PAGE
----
2) Management and the Board added a second provision for shareholders to vote on in its proxy vote for the Raven merger—a new option pool that equated to 22% new dilution to VaxGen shareholders, not including any new dilution from the proposed Raven merger. ISS issued its unbiased well-researched report publicly recommending a vote against this proposal as well, citing the violation of the VaxGen articles of incorporation that limited any new option pool to a lower percentage in any year. Management and the Board had ignored that provision and sought out shareholder approval anyway, which was never brought to a formal vote as per the above events outlined.

3) To retain Management during the undertaking of the Raven merger and beyond, in 2008 alone, retention cash payments were made to the Company’s three chief officers totaling $388,000 (Panek, Pfeffer, Whitehead). Furthermore, total compensation of these three officers alone totaled $5.3 million in 2006-2008 ($1.9 million CEO, $1.7 million CFO, $1.6 million Corporate/Business Development); these figures exclude compensation and severance to the prior CEO, who resigned with large cash severances in 2007, and all other Management or Board Members.

a. The Company’s President & CEO (and Board Member) received a cash payment of $193,050 in 2009 and resigned his position as CEO but remains President and a Board Member still earning $193,050 annually and is eligible for severance payments. His total compensation in 2008 was $667,000 (including a $209,000 option award and a $58,500 bonus), in 2007 was $777,000 (including a $147,000 option award and a $230,500 bonus), and in 2006 was $487,000 (including a $79,000 option award and a $45,750 bonus).

b. Total compensation for the Senior Vice President & CFO in 2008 was $577,000 (including a $88,000 option award and a $400,979 cash severance), in 2007 was $754,000 (including a $280,000 option award and a $165,000 bonus), and in 2006 was $414,000 (including a $154,000 option award and a $41,250 bonus). After payout of a large severance, he was employed by another public biotechnology company in less than 30 days of resigning from VaxGen.

c. Total compensation for the Vice President, Corporate & Business Development in 2008 was $613,000 (including a $75,000 option award and a $377,737 cash severance), in 2007 was $544,000 (including a $60,000 option award and a $195,000 bonus), and in 2006 was $442,000 (including a $80,000 option award and a $40,000 bonus).

4) The Board of Directors annual compensation is similarly high for a company with no ongoing operations. In 2008, the compensation for only those members of the Board that are both compensated as members and still remained on the Board at year end (which includes four members and excludes the three members that resigned as well as the President & CEO who is not compensated as a Board member) aggregates to $552,623 (of which $44,665 was an option award and the remaining $508,000 was cash). Surprisingly, the cash compensation of these same Board members has increased for 2009 to $878,000, or 73%. A portion of this increase is a full year of service as compared to a partial year, but certain Board members actually received a substantial cash compensation increase—a raise—in August 2008. In fact, one Board member received a 60% raise and another received an 80% raise, both of which serve on the Strategic Transactions Committee and were already the two highest compensated members. In the most conservative accounting, for the entire compensation of the Board of Directors (7 compensated members during 2008) the cash portion was $612,597 in 2008 and is slated to be at minimum of $878,000 in 2009 (just 4 compensated members), a 37% aggregate increase.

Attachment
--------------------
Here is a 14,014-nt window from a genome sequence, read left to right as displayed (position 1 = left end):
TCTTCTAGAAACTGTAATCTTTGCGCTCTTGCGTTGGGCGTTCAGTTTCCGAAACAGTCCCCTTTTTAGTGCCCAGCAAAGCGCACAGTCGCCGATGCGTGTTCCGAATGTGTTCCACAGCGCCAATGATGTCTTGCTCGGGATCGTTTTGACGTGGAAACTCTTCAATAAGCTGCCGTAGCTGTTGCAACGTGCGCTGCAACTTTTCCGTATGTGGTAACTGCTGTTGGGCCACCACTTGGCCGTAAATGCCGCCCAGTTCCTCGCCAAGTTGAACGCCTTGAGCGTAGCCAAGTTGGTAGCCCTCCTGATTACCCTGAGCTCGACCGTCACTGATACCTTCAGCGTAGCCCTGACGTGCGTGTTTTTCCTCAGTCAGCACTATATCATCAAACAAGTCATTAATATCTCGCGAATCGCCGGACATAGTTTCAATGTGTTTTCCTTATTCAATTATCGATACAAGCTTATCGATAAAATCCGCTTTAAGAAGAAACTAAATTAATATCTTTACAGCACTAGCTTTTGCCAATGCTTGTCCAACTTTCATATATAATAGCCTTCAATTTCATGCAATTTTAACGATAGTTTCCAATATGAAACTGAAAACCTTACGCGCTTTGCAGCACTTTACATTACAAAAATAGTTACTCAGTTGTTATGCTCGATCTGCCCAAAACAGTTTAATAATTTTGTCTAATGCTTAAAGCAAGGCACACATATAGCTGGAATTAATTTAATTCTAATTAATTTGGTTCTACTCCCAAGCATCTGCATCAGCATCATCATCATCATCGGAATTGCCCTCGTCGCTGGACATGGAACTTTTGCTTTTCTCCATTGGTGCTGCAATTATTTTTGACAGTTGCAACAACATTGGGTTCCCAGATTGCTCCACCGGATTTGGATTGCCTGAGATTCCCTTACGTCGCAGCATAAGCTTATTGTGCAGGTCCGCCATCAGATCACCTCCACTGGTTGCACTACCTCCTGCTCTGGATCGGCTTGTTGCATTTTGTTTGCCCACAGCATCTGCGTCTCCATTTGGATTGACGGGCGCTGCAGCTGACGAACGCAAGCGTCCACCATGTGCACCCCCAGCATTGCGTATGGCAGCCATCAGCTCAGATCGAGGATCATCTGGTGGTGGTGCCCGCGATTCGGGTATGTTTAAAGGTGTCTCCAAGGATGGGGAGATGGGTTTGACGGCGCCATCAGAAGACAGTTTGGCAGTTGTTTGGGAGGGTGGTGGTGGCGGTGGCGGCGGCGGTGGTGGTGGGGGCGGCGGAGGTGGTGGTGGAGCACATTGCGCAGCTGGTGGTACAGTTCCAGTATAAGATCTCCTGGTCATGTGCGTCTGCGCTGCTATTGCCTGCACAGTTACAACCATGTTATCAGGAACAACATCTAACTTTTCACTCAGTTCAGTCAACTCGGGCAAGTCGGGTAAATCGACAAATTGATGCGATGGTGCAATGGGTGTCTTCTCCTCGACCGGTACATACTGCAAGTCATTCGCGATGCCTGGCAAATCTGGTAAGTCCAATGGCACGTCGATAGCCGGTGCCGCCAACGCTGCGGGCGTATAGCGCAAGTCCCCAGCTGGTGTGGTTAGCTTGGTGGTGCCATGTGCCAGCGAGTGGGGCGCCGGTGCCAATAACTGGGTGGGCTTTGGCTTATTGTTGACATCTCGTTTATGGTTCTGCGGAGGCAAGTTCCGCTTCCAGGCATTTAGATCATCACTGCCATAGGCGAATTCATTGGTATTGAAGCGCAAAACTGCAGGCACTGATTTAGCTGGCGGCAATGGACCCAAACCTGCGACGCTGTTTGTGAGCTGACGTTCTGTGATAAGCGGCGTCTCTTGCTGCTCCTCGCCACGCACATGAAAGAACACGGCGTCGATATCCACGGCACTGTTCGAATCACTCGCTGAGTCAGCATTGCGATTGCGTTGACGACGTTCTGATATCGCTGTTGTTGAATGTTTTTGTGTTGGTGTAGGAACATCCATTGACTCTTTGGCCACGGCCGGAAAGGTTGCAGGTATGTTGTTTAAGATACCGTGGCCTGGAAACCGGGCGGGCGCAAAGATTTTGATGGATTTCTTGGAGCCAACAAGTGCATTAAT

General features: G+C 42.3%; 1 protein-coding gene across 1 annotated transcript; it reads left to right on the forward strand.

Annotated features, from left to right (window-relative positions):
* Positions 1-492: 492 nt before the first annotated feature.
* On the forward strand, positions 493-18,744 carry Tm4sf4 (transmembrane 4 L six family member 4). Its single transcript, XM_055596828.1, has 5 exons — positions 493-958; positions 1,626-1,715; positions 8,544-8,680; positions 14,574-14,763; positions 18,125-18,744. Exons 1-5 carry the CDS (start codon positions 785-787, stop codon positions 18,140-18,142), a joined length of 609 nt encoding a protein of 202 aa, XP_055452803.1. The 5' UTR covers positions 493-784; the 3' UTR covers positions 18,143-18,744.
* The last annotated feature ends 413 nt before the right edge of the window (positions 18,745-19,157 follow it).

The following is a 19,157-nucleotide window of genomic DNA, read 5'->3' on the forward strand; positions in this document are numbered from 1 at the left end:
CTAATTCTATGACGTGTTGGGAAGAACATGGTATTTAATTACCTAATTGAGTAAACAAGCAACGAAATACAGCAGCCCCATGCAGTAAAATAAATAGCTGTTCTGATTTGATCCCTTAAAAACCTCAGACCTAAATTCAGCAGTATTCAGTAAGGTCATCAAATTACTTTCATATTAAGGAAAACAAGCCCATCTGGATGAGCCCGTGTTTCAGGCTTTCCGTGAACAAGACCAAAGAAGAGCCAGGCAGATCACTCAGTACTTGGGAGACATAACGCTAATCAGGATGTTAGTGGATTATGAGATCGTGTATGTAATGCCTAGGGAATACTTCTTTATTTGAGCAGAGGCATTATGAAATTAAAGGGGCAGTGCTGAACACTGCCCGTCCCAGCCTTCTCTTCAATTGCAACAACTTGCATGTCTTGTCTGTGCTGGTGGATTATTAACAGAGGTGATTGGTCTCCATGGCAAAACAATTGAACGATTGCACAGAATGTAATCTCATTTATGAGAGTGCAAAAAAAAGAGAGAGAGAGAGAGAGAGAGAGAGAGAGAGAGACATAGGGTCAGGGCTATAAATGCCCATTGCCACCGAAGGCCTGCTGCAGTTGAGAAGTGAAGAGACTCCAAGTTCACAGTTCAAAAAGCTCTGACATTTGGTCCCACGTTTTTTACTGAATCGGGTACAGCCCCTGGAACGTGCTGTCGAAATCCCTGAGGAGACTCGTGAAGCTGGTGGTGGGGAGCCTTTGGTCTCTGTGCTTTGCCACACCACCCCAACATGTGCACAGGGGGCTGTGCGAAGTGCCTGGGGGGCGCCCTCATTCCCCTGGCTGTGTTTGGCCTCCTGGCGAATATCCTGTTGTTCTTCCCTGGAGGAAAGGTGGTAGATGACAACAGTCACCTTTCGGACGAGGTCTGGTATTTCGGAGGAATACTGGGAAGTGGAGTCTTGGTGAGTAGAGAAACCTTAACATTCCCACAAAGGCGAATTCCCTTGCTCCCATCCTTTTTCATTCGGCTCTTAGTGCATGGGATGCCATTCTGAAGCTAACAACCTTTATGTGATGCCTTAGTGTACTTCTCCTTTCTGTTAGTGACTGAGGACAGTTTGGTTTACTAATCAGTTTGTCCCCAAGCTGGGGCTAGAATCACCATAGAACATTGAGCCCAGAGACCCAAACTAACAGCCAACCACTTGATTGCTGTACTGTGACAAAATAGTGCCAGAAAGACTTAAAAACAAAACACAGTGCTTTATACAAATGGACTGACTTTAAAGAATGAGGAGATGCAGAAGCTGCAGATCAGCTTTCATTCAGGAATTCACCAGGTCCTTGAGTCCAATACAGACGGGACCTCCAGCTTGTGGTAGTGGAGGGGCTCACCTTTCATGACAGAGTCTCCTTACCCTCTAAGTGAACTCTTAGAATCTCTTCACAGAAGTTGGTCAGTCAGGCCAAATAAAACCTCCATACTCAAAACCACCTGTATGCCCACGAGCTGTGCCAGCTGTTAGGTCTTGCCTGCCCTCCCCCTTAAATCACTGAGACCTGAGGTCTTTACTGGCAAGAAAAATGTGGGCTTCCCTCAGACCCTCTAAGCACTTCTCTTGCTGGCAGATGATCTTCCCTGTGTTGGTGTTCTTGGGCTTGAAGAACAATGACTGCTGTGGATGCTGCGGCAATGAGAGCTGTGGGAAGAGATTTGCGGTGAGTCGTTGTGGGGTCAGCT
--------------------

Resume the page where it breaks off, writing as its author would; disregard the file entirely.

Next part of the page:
5) The Board formally rejected a highly qualified Board candidate with broad healthcare and life science board of director experience, including the current Chairmanship of a public company and current service on two other public-company boards, who was strongly supported by major shareholders. The Board’s stated reasoning for rejection was a lack of biotechnology company experience, which appears irrelevant to this holding company at the time of rejection and in its current form.